A prisoner condemned to death was dressed in the king’s robes, seated on the king’s throne, allowed to issue whatever commands he pleased, to eat, drink, and enjoy himself, and to lie with the king’s concubines. But at the end of the five days he was stripped of his royal robes, scourged, and hanged or impaled. During his brief term of office he bore the title of Zoganes.

This custom might perhaps have been explained as merely a grim jest perpetrated in a season of jollity at the expense of an unhappy criminal. But one circumstance–the leave given to the mock king to enjoy the king’s concubines–is decisive against this interpretation. Considering the jealous seclusion of an oriental despot’s harem we may be quite certain that permission to invade it would never have been granted by the despot, least of all to a condemned criminal, except for the very gravest cause.

This cause could hardly be other than that the condemned man was about to die in the king’s stead, and that to make the substitution perfect it was necessary he should enjoy the full rights of royalty during his brief reign. There is nothing surprising in this substitution. The rule that the king must be put to death either on the appearance of any symptom of bodily decay or at the end of a fixed period is certainly one which, sooner or later, the kings would seek to abolish or modify.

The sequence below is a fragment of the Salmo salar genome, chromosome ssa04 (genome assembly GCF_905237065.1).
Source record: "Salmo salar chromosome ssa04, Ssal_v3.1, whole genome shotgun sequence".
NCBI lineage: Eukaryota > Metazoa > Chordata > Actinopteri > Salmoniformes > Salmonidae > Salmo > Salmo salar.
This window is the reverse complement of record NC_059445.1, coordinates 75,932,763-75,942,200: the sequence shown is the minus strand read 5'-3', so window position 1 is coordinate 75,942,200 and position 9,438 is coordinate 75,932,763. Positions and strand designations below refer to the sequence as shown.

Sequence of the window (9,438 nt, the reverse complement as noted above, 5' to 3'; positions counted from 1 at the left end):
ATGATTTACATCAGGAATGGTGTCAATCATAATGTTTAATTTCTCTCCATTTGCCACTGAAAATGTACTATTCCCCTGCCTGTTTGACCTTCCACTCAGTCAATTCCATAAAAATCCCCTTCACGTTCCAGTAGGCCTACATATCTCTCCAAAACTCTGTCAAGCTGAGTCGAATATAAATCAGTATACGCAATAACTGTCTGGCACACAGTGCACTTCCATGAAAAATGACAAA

We have seen that in Ethiopia, Sofala, and Eyeo the rule was boldly set aside by enlightened monarchs; and that in Calicut the old custom of killing the king at the end of twelve years was changed into a permission granted to any one at the end of the twelve years’ period to attack the king, and, in the event of killing him, to reign in his stead; though, as the king took care at these times to be surrounded by his guards, the permission was little more than a form.

Another way of modifying the stern old rule is seen in the Babylonian custom just described. When the time drew near for the king to be put to death (in Babylon this appears to have been at the end of a single year’s reign) he abdicated for a few days, during which a temporary king reigned and suffered in his stead. At first the temporary king may have been an innocent person, possibly a member of the king’s own family; but with the growth of civilisation the sacrifice of an innocent person would be revolting to the public sentiment, and accordingly a condemned criminal would be invested with the brief and fatal sovereignty.